After classes at Sacramento State, when others had gone home, Alvin Prasad would spend the night sleeping in his Honda. He couldn’t afford an apartment and was too tired to drive to his parents’ Modesto home. “In winter, you have a blanket, sometimes it’s not warm enough.”
Criminal justice major Jayda Preyer chose Sacramento for college because rents here were lower than San Francisco. Then the rents here soared. Without family help, she’s in 30-day emergency housing on campus, not knowing what happens next. “I believe in God. I’ll be OK. But it’s very nerve-wracking.”
Alexandra Lopez is more fortunate. She has an apartment and job, but a recent pay increase disqualified her for a CalFresh food subsidy. She’s among many California students who queue for free food at their campus pantry. “I had to use the money I made to keep a roof over my head. This is hard to experience.”
Read more at The Sacramento Bee.
PG&E Corp. PCG +0.92% has begun to shut off power to hundreds of thousands of people in California as it seeks to prevent its electric lines from sparking more deadly wildfires, in what is believed to be the largest such pre-emptive blackout ever.
The outages are poised to hit areas across the northern and central parts of the state, including the famous wine country region, the rural Sierra Nevada foothills and portions of Oakland and San Jose. The utility is implementing the shut-offs as strong, dry winds are expected to hit the region, increasing the risk that its equipment could start fires.
PG&E said early Wednesday the shut-offs will occur in three phases, the first of which began affecting about 513,000 customers from around midnight local time. These outages will be spread across 22 counties, the utility said, including Napa, Mendocino and Sonoma in the wine country region.
Read more at WSJ.
‘We need our neighborhood back. We need public safety reforms and more police presence in our community, and higher numbers of law enforcement overall.’
In our last article we featured the issues affecting the historic Sacramento neighborhood of Land Park, which has been considered the safest community in Sacramento for decades. But residents and business owners say that is no longer the case, citing the transient population as the cause for rampant drug activity, serial theft and violence.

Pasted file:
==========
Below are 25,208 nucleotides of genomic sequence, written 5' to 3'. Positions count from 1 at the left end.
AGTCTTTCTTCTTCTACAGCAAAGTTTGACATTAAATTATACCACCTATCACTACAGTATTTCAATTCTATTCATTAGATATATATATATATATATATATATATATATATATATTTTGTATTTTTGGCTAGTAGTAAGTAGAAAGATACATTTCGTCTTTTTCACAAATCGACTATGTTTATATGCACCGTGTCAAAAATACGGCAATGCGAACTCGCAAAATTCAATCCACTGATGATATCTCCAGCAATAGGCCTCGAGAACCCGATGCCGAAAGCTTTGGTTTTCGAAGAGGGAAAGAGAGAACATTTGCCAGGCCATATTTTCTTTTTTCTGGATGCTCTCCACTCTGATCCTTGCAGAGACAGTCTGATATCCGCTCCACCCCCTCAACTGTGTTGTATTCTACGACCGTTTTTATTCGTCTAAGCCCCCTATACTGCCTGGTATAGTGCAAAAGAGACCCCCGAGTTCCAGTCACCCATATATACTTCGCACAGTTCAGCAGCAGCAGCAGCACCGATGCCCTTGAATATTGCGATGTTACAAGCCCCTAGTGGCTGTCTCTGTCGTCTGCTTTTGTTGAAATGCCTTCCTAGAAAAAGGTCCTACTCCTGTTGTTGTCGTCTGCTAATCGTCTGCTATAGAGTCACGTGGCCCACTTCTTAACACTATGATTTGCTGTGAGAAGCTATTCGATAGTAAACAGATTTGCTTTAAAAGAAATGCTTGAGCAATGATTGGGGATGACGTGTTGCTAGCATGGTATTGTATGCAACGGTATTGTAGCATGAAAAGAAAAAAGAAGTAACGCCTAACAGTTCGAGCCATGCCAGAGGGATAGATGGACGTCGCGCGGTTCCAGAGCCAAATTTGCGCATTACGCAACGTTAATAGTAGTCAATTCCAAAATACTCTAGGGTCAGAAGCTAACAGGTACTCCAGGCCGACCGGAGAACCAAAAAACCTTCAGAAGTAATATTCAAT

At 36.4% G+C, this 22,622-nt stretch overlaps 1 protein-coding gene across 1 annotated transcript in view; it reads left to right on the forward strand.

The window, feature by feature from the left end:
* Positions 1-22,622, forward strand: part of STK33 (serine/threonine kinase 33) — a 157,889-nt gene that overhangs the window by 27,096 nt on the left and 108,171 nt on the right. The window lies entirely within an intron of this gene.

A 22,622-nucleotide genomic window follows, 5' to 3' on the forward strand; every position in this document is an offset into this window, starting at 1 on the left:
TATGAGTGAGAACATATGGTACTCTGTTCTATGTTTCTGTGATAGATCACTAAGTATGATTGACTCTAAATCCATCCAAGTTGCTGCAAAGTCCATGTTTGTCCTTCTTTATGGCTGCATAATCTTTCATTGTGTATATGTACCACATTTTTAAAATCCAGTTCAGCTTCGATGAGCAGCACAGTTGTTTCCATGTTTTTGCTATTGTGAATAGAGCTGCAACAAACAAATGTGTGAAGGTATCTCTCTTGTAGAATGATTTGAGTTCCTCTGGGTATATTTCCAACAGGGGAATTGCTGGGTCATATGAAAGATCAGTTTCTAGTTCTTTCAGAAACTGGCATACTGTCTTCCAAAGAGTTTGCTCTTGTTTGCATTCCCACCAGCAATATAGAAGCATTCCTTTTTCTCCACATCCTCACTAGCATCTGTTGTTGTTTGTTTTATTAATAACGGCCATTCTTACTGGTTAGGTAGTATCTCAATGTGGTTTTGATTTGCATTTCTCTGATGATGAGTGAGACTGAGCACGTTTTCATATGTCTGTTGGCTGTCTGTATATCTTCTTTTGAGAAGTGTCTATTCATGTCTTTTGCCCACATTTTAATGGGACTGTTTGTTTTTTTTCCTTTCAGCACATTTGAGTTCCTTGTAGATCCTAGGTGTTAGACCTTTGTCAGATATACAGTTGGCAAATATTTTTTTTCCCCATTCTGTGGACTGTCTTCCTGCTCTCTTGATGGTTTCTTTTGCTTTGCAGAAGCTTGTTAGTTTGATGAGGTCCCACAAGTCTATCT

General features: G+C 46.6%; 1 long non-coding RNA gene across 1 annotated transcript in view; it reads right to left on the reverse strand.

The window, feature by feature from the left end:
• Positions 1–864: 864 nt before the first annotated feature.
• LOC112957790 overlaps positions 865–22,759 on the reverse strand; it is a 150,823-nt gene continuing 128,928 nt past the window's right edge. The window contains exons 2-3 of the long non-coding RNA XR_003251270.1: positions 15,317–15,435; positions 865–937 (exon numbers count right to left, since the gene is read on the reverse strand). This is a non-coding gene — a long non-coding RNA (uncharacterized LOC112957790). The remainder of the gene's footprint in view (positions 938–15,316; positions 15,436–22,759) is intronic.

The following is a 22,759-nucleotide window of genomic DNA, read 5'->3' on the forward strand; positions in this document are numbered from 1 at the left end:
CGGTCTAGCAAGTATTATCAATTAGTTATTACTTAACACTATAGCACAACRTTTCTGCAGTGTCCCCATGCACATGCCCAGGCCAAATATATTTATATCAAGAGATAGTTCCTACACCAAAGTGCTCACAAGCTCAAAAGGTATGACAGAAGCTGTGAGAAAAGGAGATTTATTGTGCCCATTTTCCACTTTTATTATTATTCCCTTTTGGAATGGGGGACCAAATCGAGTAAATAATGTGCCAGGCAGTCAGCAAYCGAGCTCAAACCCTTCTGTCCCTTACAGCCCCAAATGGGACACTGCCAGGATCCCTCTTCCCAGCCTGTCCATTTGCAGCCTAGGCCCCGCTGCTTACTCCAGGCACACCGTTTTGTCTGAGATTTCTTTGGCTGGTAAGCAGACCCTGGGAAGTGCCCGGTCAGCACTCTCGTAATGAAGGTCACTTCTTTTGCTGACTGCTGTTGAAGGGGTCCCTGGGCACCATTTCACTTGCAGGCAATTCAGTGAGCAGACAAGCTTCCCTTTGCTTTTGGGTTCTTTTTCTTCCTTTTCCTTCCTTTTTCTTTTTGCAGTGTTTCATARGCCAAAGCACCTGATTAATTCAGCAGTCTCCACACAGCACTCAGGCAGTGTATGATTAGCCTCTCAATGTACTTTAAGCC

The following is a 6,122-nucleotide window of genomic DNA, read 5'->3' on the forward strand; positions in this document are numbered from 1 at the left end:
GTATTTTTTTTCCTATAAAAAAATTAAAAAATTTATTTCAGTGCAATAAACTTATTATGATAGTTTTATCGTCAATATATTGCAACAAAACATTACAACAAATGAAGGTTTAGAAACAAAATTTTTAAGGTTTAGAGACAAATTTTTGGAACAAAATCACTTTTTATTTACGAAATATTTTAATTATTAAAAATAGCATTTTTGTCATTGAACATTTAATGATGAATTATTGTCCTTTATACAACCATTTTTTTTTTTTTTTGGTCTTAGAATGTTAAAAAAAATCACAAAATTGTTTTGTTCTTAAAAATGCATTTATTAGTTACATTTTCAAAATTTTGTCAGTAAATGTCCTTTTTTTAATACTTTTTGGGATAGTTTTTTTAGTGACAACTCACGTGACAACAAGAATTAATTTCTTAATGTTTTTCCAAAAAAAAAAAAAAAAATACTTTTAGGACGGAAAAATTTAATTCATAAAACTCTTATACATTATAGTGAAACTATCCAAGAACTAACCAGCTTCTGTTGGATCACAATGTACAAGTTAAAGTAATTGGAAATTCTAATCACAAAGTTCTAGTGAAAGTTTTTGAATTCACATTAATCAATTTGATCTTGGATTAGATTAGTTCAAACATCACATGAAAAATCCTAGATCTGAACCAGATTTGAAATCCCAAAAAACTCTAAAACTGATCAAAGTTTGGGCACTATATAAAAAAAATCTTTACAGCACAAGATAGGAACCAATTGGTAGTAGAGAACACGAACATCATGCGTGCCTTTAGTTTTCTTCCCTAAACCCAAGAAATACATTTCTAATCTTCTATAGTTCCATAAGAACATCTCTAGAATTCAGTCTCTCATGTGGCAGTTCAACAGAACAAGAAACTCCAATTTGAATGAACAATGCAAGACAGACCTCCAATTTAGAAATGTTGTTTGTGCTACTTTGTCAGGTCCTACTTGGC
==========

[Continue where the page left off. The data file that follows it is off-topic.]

Jennifer Mann, who lives in Land Park and works in downtown Sacramento in the hospitality industry, says she hears from her clients about cities they will no longer take their business to for fear of their attendees’ safety. “There are comments that Sacramento is looking like one of those cities, which is sad, as we have really moved in an exciting direction with development and energy in the downtown core. But even more disturbing to me, and what impacts my daily life and the lives of my children, are the transients that in recent years have been pushed out of downtown to live under the freeways, and into these beautiful, historic neighborhoods. It saddens me that I no longer feel safe to let my children walk to school or go to the park. I have neighbors who have found needles near the play structures, have found people sleeping or sneaking into their backyards, and a few that have had dangerous interactions with these individuals.”
Read more at The California Globe
by Olga R. Rodriguez October 1, 2019
SAN FRANCISCO (AP) — A group of San Francisco neighbors said they had to do something to make their street safe. Their answer? Some giant rocks.
Fed up with what they see as the city’s failure to combat homelessness and rampant drug use, the neighbors had boulders delivered to their sidewalk to block people from pitching tents on their street.
That started a fight that shows the frustration with an unprecedented homelessness crisis in California. Cities are struggling to address the lack of affordable housing and a growing number of homeless encampments that are popping up on city streets, sometimes in neighborhoods.
Read more at the Associated Press
Prior to the passage of Proposition 13 in 1978, it was not uncommon for seniors on fixed incomes who had already paid off their mortgages to nonetheless lose their homes because they couldn’t afford to pay their property taxes.
While Proposition 13 continues to protect millions of older Californians by providing reasonable and predictable property tax liability, for low-income seniors it may not be enough.
Voter approved local bonds and parcel taxes that are added to property tax bills above and beyond Proposition 13’s one percent cap have typically added hundreds of dollars a year to individual property tax bills across the state.
One of the state programs meant to help seniors over age 65, the blind, and the disabled stay in their homes is the Property Tax Postponement program or PTP.